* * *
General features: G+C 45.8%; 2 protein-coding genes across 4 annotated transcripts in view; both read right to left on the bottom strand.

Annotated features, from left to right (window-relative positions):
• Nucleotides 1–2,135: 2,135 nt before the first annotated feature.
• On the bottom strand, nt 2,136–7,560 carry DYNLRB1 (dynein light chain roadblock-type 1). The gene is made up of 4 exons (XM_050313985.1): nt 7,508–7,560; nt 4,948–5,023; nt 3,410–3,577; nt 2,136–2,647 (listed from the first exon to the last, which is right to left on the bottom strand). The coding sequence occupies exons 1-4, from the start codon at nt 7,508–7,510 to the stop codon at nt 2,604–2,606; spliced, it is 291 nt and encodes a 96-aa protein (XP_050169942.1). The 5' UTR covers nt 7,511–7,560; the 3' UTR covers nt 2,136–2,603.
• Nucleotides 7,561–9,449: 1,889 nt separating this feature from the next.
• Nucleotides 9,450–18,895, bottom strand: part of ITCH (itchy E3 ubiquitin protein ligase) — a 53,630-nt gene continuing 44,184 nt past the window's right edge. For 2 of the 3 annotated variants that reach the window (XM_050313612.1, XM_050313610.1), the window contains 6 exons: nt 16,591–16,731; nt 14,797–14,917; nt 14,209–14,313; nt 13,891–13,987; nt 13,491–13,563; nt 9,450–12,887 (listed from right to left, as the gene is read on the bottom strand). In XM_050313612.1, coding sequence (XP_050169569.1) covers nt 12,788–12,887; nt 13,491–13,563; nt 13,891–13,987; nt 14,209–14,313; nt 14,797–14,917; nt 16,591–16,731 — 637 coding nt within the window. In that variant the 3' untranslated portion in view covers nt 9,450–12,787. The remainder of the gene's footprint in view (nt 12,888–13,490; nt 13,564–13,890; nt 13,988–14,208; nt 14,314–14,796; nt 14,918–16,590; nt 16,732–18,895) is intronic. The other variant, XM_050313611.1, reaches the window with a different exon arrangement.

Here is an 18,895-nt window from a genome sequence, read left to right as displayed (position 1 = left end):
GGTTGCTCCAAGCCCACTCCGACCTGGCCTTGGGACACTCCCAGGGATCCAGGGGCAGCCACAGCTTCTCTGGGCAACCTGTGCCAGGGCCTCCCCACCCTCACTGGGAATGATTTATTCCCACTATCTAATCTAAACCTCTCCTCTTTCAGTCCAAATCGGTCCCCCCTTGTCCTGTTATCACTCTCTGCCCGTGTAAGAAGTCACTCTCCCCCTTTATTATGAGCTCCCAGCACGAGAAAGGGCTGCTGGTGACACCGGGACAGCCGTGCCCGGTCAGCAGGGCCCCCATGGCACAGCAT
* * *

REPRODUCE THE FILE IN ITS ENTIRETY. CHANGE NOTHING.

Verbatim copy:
General features: G+C 45.8%; 2 protein-coding genes across 4 annotated transcripts in view; both read right to left on the bottom strand.

Annotated features, from left to right (window-relative positions):
• Nucleotides 1–2,135: 2,135 nt before the first annotated feature.
• On the bottom strand, nt 2,136–7,560 carry DYNLRB1 (dynein light chain roadblock-type 1). The gene is made up of 4 exons (XM_050313985.1): nt 7,508–7,560; nt 4,948–5,023; nt 3,410–3,577; nt 2,136–2,647 (listed from the first exon to the last, which is right to left on the bottom strand). The coding sequence occupies exons 1-4, from the start codon at nt 7,508–7,510 to the stop codon at nt 2,604–2,606; spliced, it is 291 nt and encodes a 96-aa protein (XP_050169942.1). The 5' UTR covers nt 7,511–7,560; the 3' UTR covers nt 2,136–2,603.
• Nucleotides 7,561–9,449: 1,889 nt separating this feature from the next.
• Nucleotides 9,450–18,895, bottom strand: part of ITCH (itchy E3 ubiquitin protein ligase) — a 53,630-nt gene continuing 44,184 nt past the window's right edge. For 2 of the 3 annotated variants that reach the window (XM_050313612.1, XM_050313610.1), the window contains 6 exons: nt 16,591–16,731; nt 14,797–14,917; nt 14,209–14,313; nt 13,891–13,987; nt 13,491–13,563; nt 9,450–12,887 (listed from right to left, as the gene is read on the bottom strand). In XM_050313612.1, coding sequence (XP_050169569.1) covers nt 12,788–12,887; nt 13,491–13,563; nt 13,891–13,987; nt 14,209–14,313; nt 14,797–14,917; nt 16,591–16,731 — 637 coding nt within the window. In that variant the 3' untranslated portion in view covers nt 9,450–12,787. The remainder of the gene's footprint in view (nt 12,888–13,490; nt 13,564–13,890; nt 13,988–14,208; nt 14,314–14,796; nt 14,918–16,590; nt 16,732–18,895) is intronic. The other variant, XM_050313611.1, reaches the window with a different exon arrangement.

Here is an 18,895-nt window from a genome sequence, read left to right as displayed (position 1 = left end):
GGTTGCTCCAAGCCCACTCCGACCTGGCCTTGGGACACTCCCAGGGATCCAGGGGCAGCCACAGCTTCTCTGGGCAACCTGTGCCAGGGCCTCCCCACCCTCACTGGGAATGATTTATTCCCACTATCTAATCTAAACCTCTCCTCTTTCAGTCCAAATCGGTCCCCCCTTGTCCTGTTATCACTCTCTGCCCGTGTAAGAAGTCACTCTCCCCCTTTATTATGAGCTCCCAGCACGAGAAAGGGCTGCTGGTGACACCGGGACAGCCGTGCCCGGTCAGCAGGGCCCCCATGGCACAGCAT